The urban housing market in a transitional economy: Shanghai as a case study
The urban housing market has been an important research topic for urban geographers and urban economists. After 1990 when former communist regimes were transformed from planned to market-oriented economies and globalization accelerated, the urban housing markets of the transitional nations attracted increasing attention from academia. Most of these studies addressed housing market structure, housing price and residential location. Similarly, this research examines housing market structure and housing price in the newly established housing market in Shanghai.
This research begins with an exploration of market structure and market players and the interactions between them. Market structure sets the framework within which market players' maximize their market related interests. China's reform and its integration into the world economy have brought many players into its urban housing market. These players not only have unique interests in the market but also share common interests to some extent. Players include international institutions, private companies, and traditional forces, such as the government and work units. It is necessary to understand market structure and players and how they interact because this knowledge is fundamental for any further investigation of the market. Moreover, the analysis of market structure and market players adds texture to the following empirical analysis.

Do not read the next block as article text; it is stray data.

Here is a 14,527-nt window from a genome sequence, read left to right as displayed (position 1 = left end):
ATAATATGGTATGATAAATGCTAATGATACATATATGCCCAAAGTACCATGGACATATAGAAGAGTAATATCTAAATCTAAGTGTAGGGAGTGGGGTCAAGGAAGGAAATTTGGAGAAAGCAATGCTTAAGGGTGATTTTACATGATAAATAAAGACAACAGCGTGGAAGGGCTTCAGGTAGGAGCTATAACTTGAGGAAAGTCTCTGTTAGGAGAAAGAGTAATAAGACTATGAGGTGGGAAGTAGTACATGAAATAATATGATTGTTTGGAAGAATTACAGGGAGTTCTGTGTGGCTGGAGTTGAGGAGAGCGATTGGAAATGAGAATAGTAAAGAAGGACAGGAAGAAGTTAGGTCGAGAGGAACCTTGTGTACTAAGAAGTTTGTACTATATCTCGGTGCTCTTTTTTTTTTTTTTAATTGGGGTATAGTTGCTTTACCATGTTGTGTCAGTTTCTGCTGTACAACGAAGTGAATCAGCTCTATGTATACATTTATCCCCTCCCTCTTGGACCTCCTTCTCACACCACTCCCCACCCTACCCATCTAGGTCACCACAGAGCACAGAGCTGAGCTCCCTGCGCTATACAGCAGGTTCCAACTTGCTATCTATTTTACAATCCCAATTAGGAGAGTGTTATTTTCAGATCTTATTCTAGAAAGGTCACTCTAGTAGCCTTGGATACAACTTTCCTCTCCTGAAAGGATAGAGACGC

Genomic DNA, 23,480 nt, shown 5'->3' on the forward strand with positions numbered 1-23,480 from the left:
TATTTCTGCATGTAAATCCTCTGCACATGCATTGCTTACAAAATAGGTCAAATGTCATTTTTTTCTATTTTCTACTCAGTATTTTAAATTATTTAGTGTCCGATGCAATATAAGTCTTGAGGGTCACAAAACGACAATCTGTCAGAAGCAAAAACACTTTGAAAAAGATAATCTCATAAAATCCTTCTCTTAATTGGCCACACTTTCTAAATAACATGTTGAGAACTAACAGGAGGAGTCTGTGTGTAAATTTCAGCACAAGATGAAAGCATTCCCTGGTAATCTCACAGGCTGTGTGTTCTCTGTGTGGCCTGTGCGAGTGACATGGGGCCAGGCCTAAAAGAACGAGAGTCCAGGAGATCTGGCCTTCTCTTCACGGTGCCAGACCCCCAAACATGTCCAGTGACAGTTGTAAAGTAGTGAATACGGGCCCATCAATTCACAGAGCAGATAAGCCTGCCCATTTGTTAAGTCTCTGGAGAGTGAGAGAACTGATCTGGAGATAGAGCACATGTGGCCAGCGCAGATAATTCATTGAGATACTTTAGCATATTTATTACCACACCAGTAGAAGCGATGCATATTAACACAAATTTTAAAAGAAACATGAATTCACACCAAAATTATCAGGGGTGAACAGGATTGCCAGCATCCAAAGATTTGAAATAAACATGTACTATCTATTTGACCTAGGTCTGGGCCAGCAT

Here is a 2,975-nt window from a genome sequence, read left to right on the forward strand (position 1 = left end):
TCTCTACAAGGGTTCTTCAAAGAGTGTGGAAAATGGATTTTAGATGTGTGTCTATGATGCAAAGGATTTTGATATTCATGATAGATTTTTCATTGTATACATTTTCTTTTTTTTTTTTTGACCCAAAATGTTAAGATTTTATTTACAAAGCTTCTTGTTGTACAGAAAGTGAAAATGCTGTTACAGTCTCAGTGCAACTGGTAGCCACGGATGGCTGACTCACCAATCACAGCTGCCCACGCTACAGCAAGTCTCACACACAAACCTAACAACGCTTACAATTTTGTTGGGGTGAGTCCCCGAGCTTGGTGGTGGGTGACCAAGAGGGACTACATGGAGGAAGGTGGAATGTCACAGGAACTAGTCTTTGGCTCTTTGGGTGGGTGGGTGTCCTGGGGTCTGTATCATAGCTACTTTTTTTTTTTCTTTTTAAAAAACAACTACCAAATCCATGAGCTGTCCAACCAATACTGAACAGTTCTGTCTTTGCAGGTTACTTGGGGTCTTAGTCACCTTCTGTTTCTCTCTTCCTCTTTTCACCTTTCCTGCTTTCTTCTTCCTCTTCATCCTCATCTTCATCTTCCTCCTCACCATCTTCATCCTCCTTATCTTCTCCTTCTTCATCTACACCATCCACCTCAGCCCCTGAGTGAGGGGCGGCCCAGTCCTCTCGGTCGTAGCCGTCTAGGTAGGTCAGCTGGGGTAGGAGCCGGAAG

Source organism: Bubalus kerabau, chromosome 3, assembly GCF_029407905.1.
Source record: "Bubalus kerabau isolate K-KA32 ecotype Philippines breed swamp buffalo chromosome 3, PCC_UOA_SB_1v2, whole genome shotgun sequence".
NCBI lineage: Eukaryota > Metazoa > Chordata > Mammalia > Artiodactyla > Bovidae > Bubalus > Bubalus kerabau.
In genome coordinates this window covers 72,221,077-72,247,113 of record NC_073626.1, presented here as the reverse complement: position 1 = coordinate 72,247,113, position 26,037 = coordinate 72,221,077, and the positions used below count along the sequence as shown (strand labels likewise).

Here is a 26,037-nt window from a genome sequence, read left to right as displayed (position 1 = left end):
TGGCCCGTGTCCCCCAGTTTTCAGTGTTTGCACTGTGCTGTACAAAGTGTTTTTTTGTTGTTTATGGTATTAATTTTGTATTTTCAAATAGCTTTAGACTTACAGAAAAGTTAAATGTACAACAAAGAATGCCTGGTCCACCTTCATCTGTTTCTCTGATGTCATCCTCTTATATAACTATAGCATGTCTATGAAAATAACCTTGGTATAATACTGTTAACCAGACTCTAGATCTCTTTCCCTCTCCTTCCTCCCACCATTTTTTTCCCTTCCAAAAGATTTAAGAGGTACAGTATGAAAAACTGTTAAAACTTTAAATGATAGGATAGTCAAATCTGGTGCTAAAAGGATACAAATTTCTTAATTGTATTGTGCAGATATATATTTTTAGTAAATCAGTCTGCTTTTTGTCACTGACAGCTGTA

Housing price is another focus of this research. The determinants of housing price and the geographical distribution of housing price are the main research topics of housing price studies. Previous literature has documented the effects of houses' structural and locational characteristics on housing price. However, they rarely pay attention to the influences of 'macro factors' (such as FDI, economic transition (ET) and urban transformation (UT)) on housing price, although these factors do play crucial roles. Using hedonic modeling techniques, this research conducts quantitative analyses of the impacts of 'macro factors' on housing price. The hedonic models are fitted for both the whole housing market and individual submarkets. Since the modeling results may be affected by definition of submarkets and there are many methods to delimit the submarkets, this research also explores an appropriate method of market segregation for Shanghai's housing market.